Date: 1/4/18 1:09 pm
From: CK Franklin <meshoppen...>
Subject: The near delta--Lonoke County
All,


I have commenced my winter field trips into the near delta. While the lakes command attention, I prefer the solitude of the wind across near empty fields, parsing out ditch sparrows, and discovering delicious little habitats tucked in behind the tree lines that frame sprawling farm fields.


England, Arkansas. I ran down to the community fishing pond on the second to see if any Black-bellied Whistling Ducks were foolish enough to brave the freezing temps. Ice caked shores told me wind driven water sprayed up on the banks before the surface froze. No ducks but a plenitude of blackbirds swirled around the open field between the pond and the grain elevators. Many Eurasian Collared-Doves were feeding with them or huddled together for warmth along the various power & telephone lines around the elevators. More Eastern Meadowlarks than usual were inspecting the grass covered banks of the pond while keeping an eye on me and the sky. Red-tailed Hawks and American Kestrels are never far away.


The farmers near England flood some of their grain fields around January 1. Of course they were all ice locked as well, but warming temperatures will draw the ducks out of their hiding places. I asked one of my Master Gardener buddies who is tied into the farming community if the farmers over there are participating in the Mud project or some other project meant to provide temporary habitat for birds getting ready to head back north in the spring. She did not know but said she would find out. If it stays warm, the area around England will be awash in Northern Pintails in the coming weeks.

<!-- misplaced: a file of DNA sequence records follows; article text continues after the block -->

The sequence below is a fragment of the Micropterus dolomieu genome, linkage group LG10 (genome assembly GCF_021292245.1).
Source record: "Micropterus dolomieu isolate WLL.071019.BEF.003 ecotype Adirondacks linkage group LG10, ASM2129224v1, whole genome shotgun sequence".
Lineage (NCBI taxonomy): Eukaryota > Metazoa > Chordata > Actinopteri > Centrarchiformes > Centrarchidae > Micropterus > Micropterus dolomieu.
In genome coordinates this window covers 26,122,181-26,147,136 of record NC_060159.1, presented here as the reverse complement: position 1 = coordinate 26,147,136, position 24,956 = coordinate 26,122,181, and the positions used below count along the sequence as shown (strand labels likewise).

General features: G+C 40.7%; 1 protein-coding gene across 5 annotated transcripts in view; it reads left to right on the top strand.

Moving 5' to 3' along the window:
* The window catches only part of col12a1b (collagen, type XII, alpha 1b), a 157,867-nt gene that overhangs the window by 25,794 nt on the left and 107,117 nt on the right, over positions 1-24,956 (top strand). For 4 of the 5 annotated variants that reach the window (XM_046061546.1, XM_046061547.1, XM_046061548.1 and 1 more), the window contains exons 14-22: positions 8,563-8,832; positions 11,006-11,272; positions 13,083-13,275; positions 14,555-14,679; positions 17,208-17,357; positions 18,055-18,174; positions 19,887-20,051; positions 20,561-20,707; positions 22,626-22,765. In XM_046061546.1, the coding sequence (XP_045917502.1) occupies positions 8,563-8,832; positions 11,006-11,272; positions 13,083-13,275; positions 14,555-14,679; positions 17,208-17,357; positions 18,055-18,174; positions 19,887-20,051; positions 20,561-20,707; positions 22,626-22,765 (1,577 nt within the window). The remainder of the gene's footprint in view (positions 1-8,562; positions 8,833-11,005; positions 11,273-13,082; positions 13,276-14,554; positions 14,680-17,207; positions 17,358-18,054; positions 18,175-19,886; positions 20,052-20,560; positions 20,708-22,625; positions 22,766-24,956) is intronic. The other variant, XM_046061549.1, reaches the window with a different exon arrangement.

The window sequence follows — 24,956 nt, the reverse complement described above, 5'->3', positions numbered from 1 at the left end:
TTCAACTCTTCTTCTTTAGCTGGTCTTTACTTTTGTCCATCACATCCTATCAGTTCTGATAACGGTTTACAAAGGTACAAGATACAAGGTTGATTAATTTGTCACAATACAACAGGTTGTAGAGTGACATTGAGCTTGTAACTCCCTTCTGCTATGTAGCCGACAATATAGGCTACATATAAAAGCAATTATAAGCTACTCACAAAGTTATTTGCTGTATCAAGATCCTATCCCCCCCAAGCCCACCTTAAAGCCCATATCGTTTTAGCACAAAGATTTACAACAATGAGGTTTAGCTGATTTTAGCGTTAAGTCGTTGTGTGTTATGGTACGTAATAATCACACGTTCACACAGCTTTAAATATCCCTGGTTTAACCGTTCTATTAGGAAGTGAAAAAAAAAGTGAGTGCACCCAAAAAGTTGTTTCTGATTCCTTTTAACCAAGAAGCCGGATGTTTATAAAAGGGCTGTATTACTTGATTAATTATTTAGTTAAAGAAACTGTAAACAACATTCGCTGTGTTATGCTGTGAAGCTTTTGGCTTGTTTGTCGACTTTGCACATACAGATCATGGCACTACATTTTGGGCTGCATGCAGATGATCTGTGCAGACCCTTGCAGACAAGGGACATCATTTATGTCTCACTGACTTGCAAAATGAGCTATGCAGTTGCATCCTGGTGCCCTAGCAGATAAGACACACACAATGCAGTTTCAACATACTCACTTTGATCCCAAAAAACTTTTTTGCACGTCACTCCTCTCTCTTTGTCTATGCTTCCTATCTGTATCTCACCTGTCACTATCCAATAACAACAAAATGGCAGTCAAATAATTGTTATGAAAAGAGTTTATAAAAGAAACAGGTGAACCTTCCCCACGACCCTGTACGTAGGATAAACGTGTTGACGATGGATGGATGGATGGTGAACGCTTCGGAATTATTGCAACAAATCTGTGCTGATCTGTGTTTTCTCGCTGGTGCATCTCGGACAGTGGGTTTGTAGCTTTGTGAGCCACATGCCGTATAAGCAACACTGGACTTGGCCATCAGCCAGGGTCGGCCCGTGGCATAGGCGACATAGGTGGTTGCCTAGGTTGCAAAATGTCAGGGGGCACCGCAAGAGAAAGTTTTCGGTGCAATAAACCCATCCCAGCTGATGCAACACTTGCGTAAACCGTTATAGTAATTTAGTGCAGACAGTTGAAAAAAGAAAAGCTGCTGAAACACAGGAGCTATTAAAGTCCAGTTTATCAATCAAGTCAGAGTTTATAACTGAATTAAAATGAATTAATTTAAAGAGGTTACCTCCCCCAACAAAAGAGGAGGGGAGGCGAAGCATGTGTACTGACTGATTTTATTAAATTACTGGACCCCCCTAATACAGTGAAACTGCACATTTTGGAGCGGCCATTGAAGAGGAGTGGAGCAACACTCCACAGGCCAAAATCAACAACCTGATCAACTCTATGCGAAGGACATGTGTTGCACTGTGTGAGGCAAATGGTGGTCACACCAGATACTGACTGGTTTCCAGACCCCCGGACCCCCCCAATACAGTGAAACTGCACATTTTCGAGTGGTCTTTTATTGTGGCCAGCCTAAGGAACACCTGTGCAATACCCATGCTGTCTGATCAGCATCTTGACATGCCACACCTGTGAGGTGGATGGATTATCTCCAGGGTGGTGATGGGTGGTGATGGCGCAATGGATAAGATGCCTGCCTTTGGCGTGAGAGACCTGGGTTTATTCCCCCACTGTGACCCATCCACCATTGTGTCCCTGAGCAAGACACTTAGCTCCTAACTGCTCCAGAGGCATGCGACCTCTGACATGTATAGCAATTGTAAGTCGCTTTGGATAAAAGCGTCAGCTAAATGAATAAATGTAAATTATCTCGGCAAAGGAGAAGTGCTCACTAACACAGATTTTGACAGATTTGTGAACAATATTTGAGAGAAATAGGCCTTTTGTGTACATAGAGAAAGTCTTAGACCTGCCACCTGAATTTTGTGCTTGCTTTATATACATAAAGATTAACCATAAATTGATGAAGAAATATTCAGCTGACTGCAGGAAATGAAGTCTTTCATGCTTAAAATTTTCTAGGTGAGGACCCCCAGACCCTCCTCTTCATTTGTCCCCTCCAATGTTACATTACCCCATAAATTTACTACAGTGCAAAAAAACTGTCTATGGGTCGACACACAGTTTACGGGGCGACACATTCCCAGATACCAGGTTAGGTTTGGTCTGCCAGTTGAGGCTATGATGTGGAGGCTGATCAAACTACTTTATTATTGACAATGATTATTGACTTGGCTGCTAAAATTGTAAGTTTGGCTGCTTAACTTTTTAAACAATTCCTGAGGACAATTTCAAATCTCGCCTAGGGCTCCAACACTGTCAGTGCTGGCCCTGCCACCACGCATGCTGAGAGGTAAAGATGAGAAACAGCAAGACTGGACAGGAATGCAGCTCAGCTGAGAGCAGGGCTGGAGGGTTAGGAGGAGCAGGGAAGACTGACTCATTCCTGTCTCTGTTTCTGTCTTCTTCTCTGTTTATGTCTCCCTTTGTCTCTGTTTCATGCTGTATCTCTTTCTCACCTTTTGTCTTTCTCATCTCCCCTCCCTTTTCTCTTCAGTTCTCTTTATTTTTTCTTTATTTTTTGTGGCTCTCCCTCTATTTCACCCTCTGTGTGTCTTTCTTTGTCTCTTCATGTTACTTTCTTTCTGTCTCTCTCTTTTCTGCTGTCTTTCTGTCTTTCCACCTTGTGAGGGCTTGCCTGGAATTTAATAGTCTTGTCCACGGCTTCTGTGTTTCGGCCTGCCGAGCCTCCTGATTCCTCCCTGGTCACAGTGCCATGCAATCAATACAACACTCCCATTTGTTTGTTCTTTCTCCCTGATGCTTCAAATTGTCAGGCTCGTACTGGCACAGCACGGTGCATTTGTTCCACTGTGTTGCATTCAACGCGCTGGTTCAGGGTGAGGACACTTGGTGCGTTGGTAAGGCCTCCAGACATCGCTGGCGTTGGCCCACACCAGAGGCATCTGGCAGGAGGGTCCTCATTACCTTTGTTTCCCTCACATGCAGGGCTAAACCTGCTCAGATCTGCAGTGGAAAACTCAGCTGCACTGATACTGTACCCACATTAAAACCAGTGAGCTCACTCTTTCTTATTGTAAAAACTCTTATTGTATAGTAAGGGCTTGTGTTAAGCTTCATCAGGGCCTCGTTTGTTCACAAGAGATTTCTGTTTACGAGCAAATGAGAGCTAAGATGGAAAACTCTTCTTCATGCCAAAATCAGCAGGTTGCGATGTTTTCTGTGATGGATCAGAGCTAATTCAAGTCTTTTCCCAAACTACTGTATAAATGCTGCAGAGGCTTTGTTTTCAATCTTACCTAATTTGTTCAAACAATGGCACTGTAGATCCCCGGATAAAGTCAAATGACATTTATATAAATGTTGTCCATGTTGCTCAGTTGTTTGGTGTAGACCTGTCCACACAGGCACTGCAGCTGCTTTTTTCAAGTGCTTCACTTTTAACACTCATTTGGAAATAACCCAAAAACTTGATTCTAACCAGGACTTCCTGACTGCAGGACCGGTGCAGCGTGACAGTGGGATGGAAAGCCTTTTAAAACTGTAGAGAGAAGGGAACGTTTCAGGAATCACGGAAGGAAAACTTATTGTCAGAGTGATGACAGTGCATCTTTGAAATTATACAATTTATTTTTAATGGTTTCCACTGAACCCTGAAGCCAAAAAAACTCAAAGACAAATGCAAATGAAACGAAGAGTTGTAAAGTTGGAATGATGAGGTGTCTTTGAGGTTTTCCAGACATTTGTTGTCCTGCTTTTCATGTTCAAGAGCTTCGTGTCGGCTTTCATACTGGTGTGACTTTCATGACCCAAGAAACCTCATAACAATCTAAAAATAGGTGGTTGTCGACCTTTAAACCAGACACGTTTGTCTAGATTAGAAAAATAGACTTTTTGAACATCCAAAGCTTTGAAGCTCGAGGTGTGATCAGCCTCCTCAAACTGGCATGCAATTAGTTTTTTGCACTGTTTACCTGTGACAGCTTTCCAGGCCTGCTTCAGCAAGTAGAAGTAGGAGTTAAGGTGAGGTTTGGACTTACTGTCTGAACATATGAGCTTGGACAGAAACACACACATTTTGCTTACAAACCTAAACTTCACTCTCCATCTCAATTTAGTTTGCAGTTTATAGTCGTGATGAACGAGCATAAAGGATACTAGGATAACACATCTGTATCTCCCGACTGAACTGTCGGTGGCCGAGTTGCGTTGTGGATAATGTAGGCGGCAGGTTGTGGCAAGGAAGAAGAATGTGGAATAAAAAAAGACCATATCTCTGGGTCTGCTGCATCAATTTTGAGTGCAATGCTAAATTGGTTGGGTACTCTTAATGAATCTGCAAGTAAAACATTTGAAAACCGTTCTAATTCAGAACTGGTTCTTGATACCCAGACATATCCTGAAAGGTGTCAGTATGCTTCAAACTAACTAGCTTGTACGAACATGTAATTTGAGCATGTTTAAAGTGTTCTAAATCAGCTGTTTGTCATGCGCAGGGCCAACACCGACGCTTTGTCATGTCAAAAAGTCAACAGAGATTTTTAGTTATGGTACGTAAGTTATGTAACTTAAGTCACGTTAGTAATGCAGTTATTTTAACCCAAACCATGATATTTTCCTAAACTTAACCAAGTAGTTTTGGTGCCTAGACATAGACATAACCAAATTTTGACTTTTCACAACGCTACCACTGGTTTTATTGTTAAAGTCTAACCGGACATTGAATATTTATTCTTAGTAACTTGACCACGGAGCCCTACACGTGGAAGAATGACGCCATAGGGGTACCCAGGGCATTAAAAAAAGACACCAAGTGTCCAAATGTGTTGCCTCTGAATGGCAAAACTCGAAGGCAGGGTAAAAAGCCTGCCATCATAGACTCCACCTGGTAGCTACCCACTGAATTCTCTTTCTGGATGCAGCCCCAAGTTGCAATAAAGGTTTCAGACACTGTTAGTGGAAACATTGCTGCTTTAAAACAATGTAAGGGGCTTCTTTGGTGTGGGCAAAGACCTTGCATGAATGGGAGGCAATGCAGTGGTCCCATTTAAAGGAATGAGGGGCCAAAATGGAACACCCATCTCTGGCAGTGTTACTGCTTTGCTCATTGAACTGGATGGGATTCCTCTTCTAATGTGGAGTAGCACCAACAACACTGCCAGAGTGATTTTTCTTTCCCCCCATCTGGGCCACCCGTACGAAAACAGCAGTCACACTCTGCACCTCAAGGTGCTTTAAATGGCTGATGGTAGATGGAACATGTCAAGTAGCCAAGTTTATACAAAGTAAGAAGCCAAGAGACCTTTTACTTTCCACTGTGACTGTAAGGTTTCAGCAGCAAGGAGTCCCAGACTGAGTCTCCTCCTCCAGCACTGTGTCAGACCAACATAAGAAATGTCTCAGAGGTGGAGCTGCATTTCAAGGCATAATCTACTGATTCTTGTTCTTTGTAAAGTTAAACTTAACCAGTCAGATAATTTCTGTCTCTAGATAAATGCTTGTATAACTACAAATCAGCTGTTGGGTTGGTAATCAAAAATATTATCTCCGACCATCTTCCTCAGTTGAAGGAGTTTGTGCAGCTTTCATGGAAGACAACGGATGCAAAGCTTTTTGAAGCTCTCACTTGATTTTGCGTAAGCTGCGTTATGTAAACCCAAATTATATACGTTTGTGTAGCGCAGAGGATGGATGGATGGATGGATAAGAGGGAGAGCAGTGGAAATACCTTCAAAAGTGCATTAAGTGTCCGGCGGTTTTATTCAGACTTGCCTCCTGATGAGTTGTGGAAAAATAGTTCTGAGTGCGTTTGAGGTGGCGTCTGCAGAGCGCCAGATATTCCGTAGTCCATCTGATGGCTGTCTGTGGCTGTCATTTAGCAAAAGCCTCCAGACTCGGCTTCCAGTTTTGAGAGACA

Scott, Arkansas. I know I set some hearts aflutter with my longspur misadventure two days ago. I went back yesterday to relocate the birds, but they were not in the mood to be observed or photographed. I caught the pair on the ground long enough to recognize they were longspurs. Then they and the Horned Larks were racing off across the fields. The larks eventually came back to their favorite home base near the round and brought some American Pipits with them. The longspurs flew in wide circles back and forth, rattling some as they flew by us but never settling for photos. As the sun began to fade, we made the loop around to Bearskin Lake Road and back out to Hwy 165, crossed the river, and got home about dark.


Cindy



 
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